A weekly podcast about ideas and research in education.
If suspensions don't work, what does?
Are we asking too much of America's inner city schools?
There are proven techniques for children with learning disabilities, but can affected kids get what they need in public schools?
One reporter chronicles a neighborhood school in need of the American dream.
How much will anti-immigrant rhetoric dissuade foreigners from studying in the United States?
The nominee for secretary of education has a long history of funding school-choice efforts and charter schools in Michigan.
In a system that prioritizes struggling students, what happens to everybody else?
The suit claims Michigan is denying Detroit students their fundamental right to literacy.
Adversity isn't destiny at a "trauma-informed" school in Minnesota.
An immigration law scholar says colleges have no business declaring their campuses "sanctuaries" for undocumented students.
Why African American teachers are leaving the profession faster than they're entering it.
Since 2012, many undocumented young people have been protected from the threat of deportation. With a new president, that may change.
Donald Trump's win was a surprise to many in the college-educated elite. Should it have been?
The next president could end temporary protections for undocumented college students.
Education has hardly been mentioned in the presidential debates. We look at where the candidates stand.
A new study finds that black and Latino students who experience racism have higher levels of cortisol, a hormone linked to stress, and one that is known to impact focus and learning.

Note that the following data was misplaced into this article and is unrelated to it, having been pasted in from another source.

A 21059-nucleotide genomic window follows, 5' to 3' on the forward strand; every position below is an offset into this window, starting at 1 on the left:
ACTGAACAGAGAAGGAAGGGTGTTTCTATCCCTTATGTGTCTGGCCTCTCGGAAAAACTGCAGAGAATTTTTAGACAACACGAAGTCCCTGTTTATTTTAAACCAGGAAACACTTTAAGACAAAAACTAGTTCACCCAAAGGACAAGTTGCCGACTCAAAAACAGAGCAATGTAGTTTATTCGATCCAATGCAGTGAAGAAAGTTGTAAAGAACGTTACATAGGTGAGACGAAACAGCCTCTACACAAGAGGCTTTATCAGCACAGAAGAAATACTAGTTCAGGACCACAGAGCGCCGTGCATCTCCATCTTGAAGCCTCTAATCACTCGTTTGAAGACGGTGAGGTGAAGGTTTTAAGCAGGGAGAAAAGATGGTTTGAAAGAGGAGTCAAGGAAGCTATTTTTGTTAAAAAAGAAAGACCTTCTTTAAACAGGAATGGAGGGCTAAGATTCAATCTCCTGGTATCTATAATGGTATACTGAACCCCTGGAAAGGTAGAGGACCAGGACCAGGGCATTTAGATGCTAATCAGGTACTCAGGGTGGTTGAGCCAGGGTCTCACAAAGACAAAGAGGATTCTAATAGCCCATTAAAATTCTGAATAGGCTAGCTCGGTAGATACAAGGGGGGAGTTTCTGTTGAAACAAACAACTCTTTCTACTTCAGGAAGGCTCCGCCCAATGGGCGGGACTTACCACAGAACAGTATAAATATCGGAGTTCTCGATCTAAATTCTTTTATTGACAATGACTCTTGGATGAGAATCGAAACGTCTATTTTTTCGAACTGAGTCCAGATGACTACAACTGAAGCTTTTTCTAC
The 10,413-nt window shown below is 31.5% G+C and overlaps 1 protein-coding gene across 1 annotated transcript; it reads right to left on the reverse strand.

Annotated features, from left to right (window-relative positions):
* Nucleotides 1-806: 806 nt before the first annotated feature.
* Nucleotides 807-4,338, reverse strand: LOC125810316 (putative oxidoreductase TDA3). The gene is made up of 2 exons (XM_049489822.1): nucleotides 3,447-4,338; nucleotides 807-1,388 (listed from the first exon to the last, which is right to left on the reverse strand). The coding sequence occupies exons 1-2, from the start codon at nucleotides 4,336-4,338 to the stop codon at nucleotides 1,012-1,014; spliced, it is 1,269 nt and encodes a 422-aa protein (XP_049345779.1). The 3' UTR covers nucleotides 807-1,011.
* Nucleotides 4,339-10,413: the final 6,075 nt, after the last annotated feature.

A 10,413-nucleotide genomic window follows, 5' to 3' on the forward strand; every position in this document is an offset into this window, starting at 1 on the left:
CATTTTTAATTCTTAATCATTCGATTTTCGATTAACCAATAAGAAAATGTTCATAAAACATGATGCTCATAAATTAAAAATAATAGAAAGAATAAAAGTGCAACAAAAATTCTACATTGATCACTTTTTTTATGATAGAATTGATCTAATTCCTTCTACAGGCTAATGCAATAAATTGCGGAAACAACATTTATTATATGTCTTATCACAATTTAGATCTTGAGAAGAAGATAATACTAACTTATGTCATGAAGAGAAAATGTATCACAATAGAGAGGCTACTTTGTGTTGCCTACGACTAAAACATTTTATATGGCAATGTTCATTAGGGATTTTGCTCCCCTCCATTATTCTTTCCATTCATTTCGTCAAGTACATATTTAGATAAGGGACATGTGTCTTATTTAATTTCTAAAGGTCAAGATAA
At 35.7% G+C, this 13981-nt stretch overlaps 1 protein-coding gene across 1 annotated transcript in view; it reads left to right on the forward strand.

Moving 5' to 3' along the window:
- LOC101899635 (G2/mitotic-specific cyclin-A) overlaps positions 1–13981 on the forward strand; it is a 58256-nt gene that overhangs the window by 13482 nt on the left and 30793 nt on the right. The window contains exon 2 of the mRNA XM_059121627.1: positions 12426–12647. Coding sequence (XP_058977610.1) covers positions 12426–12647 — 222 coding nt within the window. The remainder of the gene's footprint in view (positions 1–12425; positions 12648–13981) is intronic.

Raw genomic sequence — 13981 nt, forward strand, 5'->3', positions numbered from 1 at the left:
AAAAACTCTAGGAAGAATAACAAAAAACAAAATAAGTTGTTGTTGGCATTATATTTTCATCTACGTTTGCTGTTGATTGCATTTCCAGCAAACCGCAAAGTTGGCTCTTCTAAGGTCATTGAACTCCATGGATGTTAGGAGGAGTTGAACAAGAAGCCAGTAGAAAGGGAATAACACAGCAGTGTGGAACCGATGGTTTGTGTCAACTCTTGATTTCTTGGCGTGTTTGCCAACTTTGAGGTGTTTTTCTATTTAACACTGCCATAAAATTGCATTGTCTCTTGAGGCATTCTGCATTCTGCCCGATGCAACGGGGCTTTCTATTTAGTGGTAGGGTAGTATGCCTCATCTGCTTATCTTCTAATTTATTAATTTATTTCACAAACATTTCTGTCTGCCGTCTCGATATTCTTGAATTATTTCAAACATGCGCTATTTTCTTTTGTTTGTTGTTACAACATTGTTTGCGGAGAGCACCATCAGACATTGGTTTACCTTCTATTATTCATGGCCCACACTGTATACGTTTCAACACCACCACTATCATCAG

Can children as young as 4 learn to have meaningful dialogues about race?
Some in education think providing travel opportunities can reduce the gap in how well some groups of students perform in school.
In a flipped classroom, students watch or listen to lectures on their own, then spend class time working on projects.
What does it look like to be ready for school?
Strap on your cowboy boots: A new investigation by the Houston Chronicle finds that Texas has denied special education services to thousands of kids in the state.
DOCUMENTARY: REWRITING THE SENTENCE
One of the best, most cost-effective ways to reduce recidivism is to offer inmates a college education. But, as the nation prepares for an increase in the number of released prisoners, there is very little being invested in prison higher ed.
DOCUMENTARY: WHAT IT TAKES
Nearly half of all black and Hispanic students in the United States go to a high-poverty school, where graduation rates lag far behind schools in higher-income areas. Schools in Miami and Pasadena are trying to help students overcome the effects of poverty and segregation.
DOCUMENTARY: SPARE THE ROD
Kids who are suspended or expelled from school are more likely to drop out and wind up in prison. Schools are struggling to reduce suspensions and to find other ways to make sure classrooms are calm and safe.
DOCUMENTARY: STUCK AT SQUARE ONE
When students go to college, they expect to be in college classes. But nearly half end up in basic math and English, re-learning what they were supposed to learn in high school. The vast majority never get a college degree.
When was the last time you ate? In one survey, 7 percent of college students said they went an entire day without eating.
Students of color are twice as likely to be suspended as white kids. So schools are turning to an alternative called restorative justice.
We follow a homeless student as she fights to graduate from high school.
A student debt crisis in America? We break down the myths and realities of student debt.
The suburbs are no longer just white picket fences and green manicured lawns. They're diversifying. So what does that mean for suburban schools?